One other thing was, I didn’t bother sanding away the “orange peel” surface left by the main color. Using masking tape on a surface like this usually causes minor bleed (sort of ripples?) on the edge of the masking tape as it doesn’t fasten seamlessly with the uneven surface. To mask up this bleed I added some thicker outlines to the edges of piano decal. Easy solution!
Fancy on the side
I also wanted to add a groove to the inside of the side panels. This way they would sink in with the panel a bit, making the edge seam look less of a “seam”. I first decided to practice free-hand milling the grooves using a router bit:
Pretty crap results, no surprise there.. With some additional practice, what at turned out a better solution was to first “outline” the grooves using a cut-off wheel and then mill / chisel away what was left in-between.
CNC’ing these grooves would’ve been an option IF the side panels actually were symmetrical. But as they aren’t I simply didn’t see any point in creating milling programs for both individually. These would be very much single-use, so I was way faster off doing this work stage entirely free-hand.
With the varnish, I applied four layers and after thoroughly dry, a very light smoothing polish.. Piano finish, as if I’d bother! The resulting surface is not the smoothest ever, but will do. The unevenness of the surface is visible only when looking up very close and mirroring against light.
During final assembly and testing, my potentiometer sub panel mounting solution turned out inadequate. Whereas the method of hot-gluing board risers to surfaces has worked fine before, adding countersunk screws to the mix proved a failure. The epoxy joints just didn’t hold strong enough because of a smaller layer / contact surface.
End result: When fastening the board spacers to proper tightness, some of the epoxy joints broke off and I had to dismantle everything and re-do broken joints using a thicker layer. I guess this here was the limit of how compact a assembly you can make with epoxy. Just slightly too little contact surface for things to hold together.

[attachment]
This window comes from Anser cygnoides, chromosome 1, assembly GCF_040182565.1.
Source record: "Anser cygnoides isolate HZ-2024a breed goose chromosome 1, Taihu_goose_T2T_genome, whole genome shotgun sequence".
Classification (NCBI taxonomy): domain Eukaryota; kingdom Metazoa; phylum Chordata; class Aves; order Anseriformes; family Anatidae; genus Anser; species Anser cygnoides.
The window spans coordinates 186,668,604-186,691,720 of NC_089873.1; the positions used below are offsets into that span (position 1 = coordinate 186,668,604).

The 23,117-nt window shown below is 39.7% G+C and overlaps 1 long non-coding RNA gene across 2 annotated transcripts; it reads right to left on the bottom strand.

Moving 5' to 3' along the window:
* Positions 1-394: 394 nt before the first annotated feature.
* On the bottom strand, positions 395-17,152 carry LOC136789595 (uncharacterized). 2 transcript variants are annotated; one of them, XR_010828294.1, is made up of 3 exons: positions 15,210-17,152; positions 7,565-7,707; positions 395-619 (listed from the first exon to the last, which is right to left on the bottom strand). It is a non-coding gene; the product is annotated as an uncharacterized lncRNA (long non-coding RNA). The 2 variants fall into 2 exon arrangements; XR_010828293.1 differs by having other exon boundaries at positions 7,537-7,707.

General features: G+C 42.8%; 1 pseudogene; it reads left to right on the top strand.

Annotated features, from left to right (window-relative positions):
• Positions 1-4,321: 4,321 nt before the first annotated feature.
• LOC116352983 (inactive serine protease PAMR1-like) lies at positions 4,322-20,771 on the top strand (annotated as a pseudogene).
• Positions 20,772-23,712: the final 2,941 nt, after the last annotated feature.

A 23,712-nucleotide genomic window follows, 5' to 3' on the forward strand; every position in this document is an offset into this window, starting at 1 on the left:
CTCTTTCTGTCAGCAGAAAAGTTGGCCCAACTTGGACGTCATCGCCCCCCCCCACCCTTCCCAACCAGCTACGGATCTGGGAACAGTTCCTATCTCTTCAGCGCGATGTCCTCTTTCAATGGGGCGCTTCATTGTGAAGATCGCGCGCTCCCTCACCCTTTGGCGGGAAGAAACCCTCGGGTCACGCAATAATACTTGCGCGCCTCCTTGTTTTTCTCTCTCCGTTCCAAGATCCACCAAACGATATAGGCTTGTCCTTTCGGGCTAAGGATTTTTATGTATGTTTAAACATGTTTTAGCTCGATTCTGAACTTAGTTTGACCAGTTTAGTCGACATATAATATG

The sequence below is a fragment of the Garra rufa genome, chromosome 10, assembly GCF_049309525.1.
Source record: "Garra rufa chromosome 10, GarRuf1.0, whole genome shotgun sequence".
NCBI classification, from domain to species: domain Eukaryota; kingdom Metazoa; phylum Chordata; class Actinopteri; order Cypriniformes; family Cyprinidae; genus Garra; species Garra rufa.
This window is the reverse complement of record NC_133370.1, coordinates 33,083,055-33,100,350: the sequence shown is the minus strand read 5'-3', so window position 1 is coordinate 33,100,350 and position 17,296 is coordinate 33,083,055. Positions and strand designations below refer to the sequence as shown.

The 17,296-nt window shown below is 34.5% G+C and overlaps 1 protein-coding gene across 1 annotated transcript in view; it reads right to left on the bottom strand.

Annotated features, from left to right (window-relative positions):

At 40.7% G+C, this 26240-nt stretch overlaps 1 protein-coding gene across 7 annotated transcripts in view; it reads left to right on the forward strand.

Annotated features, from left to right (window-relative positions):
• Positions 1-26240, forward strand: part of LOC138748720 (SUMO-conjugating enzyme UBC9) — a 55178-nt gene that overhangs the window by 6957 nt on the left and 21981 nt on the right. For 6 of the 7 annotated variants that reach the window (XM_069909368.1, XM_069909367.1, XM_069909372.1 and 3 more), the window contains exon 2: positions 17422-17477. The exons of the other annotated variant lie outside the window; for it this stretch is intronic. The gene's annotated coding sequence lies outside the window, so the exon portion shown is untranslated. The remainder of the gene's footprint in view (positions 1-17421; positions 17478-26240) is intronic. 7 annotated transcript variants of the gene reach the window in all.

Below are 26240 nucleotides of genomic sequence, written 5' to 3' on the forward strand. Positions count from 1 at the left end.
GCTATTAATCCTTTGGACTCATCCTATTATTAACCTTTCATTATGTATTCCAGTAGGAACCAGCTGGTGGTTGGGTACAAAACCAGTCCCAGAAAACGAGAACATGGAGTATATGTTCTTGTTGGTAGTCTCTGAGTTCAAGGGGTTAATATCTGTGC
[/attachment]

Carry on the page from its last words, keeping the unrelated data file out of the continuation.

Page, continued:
Furthermore, this fine tuning of mech bits contributed to sub panel getting pushed away farther from the top surface (as thicker layer of glue was used). As the switch shafts are currently so short, even miniscule dimension changes contribute in rather dramatical ways, and in this case it made the slide switches nearly unusable! The way they are now is, the shaft is still moveable using the tip of your fingernail but none still protrude enough over the top surface to be slid in a “comfy” way. So to say, replacing the switches immediately became a pending fix.. Just need to keep an eye out for some taller shaft spares. Part & source recommendations welcome of course, if you have them.
Summing up this project, boy oh boy it took a while to bag up! There certainly was plenty of practice and unexpected surprises along the way. Nonetheless everything I learned here will definitely help avoiding problems with, say, the Klee project I have under the works at the moment. Guess if I’m using Lazertran ever again ;).
My x0x turned out slightly “temperamental” in that the MCU tends to lock up / crash randomly before the unit has warmed up. This is something that still is waiting to be pin-pointed & fixed. Not that much of a problem, just need to turn on the x0x a while before doing anything with it.
Oh and the completed unit? Since the not-so-recent addition of ‘project pages‘ (it was new when I started writing this text), I’ll just save pictures of the completed unit there. Go check it out here.